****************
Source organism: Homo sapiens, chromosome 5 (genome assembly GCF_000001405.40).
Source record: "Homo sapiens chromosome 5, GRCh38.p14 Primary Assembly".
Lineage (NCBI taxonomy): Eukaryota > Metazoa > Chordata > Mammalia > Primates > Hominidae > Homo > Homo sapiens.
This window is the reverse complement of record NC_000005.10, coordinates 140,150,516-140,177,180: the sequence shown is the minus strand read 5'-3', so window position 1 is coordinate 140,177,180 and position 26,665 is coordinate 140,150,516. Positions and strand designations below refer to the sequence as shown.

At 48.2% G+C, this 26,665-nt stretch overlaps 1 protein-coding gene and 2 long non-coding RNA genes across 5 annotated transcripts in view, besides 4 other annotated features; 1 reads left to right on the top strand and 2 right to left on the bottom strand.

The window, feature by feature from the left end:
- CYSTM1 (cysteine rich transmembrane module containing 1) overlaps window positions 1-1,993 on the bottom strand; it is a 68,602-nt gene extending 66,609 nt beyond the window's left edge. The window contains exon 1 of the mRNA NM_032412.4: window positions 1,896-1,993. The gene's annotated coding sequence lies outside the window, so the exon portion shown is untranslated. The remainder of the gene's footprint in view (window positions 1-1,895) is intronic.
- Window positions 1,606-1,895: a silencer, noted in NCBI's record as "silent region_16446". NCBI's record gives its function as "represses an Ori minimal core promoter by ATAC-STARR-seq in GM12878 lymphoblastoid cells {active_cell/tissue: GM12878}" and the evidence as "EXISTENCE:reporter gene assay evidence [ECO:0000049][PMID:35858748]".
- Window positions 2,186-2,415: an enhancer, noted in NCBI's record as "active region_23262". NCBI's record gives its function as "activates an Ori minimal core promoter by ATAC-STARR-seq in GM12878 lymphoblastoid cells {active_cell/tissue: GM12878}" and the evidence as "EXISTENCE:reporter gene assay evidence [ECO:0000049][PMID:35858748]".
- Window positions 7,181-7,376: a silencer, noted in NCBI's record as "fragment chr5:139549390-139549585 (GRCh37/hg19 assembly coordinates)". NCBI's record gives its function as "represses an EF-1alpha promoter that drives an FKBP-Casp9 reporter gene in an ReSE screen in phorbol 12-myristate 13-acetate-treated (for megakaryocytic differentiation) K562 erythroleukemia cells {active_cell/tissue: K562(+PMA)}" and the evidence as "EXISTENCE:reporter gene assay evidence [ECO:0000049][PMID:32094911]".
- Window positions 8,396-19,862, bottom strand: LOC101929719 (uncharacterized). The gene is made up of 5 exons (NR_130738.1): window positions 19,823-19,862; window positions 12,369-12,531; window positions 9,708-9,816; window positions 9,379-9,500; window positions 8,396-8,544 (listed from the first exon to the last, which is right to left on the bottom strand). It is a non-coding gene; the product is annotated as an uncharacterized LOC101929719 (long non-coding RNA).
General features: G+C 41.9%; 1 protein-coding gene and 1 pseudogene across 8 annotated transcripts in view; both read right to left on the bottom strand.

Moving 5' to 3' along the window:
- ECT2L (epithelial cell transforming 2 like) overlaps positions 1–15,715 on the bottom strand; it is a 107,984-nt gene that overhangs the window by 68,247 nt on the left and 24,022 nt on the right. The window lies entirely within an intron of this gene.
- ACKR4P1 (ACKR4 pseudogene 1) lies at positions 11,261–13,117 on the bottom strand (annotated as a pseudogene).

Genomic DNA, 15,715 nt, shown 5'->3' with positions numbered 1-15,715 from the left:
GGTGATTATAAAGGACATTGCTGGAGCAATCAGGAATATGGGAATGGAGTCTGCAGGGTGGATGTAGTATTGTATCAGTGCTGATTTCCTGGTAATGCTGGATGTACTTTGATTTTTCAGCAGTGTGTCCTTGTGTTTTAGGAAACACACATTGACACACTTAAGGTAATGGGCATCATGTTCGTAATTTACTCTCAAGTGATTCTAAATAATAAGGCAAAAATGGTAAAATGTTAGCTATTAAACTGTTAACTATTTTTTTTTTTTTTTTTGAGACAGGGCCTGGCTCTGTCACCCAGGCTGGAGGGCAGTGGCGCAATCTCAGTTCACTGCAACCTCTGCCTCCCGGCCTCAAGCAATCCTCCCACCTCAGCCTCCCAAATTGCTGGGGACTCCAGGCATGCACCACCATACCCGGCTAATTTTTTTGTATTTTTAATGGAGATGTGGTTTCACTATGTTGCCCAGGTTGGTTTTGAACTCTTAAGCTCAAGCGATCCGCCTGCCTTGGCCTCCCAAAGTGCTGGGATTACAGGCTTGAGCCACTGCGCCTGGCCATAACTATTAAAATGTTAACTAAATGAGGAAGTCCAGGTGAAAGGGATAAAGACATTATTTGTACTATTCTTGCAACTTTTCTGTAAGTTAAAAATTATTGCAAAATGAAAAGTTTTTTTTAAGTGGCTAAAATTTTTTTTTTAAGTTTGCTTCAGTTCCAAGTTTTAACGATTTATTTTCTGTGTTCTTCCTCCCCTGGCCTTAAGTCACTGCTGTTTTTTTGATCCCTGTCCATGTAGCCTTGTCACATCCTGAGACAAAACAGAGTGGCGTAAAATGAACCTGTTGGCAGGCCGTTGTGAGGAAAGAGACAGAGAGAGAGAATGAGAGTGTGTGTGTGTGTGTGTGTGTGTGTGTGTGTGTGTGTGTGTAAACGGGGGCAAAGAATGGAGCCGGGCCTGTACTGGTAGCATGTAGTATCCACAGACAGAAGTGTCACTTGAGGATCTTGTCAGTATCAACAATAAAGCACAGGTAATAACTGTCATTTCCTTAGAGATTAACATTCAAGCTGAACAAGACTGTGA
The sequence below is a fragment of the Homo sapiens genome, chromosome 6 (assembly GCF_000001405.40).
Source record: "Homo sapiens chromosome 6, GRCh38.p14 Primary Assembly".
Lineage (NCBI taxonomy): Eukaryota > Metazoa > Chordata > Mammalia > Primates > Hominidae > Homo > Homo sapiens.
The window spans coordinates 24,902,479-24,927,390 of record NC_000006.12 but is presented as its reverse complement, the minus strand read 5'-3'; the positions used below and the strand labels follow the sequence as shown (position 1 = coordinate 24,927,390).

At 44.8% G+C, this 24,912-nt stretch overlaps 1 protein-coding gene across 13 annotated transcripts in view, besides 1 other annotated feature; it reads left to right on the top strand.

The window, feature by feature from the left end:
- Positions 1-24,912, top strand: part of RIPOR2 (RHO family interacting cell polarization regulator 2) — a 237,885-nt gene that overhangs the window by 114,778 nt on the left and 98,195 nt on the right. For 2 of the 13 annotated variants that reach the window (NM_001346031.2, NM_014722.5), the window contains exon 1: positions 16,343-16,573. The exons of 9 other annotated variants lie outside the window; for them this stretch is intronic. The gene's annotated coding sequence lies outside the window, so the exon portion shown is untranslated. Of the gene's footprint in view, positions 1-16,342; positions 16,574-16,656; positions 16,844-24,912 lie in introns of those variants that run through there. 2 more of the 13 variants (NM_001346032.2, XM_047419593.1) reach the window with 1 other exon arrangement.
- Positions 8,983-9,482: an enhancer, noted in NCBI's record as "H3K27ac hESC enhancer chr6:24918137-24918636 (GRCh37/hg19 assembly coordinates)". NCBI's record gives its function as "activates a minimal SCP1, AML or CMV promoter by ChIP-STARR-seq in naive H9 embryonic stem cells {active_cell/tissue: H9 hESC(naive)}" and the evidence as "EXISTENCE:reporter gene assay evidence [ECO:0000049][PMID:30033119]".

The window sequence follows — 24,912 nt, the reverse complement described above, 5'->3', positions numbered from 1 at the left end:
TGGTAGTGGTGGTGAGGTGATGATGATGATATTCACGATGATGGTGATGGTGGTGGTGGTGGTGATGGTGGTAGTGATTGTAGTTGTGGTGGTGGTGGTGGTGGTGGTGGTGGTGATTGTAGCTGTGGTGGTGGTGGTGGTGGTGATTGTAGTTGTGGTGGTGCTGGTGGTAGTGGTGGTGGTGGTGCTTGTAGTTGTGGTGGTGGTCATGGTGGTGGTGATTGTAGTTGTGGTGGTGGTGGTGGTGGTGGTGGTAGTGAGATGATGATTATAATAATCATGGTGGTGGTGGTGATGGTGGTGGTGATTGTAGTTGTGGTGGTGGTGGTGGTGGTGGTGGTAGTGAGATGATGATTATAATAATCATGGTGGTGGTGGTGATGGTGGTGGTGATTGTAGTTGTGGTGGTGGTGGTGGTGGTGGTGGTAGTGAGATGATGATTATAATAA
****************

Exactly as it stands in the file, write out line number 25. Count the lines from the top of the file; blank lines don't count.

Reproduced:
- Positions 8,983-9,482: an enhancer, noted in NCBI's record as "H3K27ac hESC enhancer chr6:24918137-24918636 (GRCh37/hg19 assembly coordinates)". NCBI's record gives its function as "activates a minimal SCP1, AML or CMV promoter by ChIP-STARR-seq in naive H9 embryonic stem cells {active_cell/tissue: H9 hESC(naive)}" and the evidence as "EXISTENCE:reporter gene assay evidence [ECO:0000049][PMID:30033119]".